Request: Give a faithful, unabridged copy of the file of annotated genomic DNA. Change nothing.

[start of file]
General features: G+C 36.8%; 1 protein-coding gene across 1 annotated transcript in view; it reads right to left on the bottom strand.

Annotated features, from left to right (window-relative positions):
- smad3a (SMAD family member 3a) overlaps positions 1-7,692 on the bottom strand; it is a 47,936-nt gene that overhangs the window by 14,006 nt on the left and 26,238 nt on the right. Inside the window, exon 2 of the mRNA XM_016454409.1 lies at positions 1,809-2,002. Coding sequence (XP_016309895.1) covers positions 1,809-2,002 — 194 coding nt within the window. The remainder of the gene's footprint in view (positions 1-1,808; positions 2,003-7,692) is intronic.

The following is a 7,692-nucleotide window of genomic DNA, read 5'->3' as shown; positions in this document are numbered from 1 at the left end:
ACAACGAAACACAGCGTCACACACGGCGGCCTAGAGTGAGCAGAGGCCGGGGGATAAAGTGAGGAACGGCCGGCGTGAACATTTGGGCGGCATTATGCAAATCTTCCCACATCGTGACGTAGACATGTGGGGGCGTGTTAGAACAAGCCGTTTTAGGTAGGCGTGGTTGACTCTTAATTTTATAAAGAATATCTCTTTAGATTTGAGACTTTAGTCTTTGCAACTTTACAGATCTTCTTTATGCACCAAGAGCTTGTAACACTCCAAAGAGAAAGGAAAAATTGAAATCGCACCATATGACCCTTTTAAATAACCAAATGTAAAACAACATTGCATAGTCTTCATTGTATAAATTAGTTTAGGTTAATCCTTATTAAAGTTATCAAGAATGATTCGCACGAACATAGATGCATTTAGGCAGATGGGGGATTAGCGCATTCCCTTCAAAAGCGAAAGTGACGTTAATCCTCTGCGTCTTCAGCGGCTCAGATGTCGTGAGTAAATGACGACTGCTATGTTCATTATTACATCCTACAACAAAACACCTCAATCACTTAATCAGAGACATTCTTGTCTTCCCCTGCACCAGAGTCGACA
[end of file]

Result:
General features: G+C 36.8%; 1 protein-coding gene across 1 annotated transcript in view; it reads right to left on the bottom strand.

Annotated features, from left to right (window-relative positions):
- smad3a (SMAD family member 3a) overlaps positions 1-7,692 on the bottom strand; it is a 47,936-nt gene that overhangs the window by 14,006 nt on the left and 26,238 nt on the right. Inside the window, exon 2 of the mRNA XM_016454409.1 lies at positions 1,809-2,002. Coding sequence (XP_016309895.1) covers positions 1,809-2,002 — 194 coding nt within the window. The remainder of the gene's footprint in view (positions 1-1,808; positions 2,003-7,692) is intronic.

The following is a 7,692-nucleotide window of genomic DNA, read 5'->3' as shown; positions in this document are numbered from 1 at the left end:
ACAACGAAACACAGCGTCACACACGGCGGCCTAGAGTGAGCAGAGGCCGGGGGATAAAGTGAGGAACGGCCGGCGTGAACATTTGGGCGGCATTATGCAAATCTTCCCACATCGTGACGTAGACATGTGGGGGCGTGTTAGAACAAGCCGTTTTAGGTAGGCGTGGTTGACTCTTAATTTTATAAAGAATATCTCTTTAGATTTGAGACTTTAGTCTTTGCAACTTTACAGATCTTCTTTATGCACCAAGAGCTTGTAACACTCCAAAGAGAAAGGAAAAATTGAAATCGCACCATATGACCCTTTTAAATAACCAAATGTAAAACAACATTGCATAGTCTTCATTGTATAAATTAGTTTAGGTTAATCCTTATTAAAGTTATCAAGAATGATTCGCACGAACATAGATGCATTTAGGCAGATGGGGGATTAGCGCATTCCCTTCAAAAGCGAAAGTGACGTTAATCCTCTGCGTCTTCAGCGGCTCAGATGTCGTGAGTAAATGACGACTGCTATGTTCATTATTACATCCTACAACAAAACACCTCAATCACTTAATCAGAGACATTCTTGTCTTCCCCTGCACCAGAGTCGACA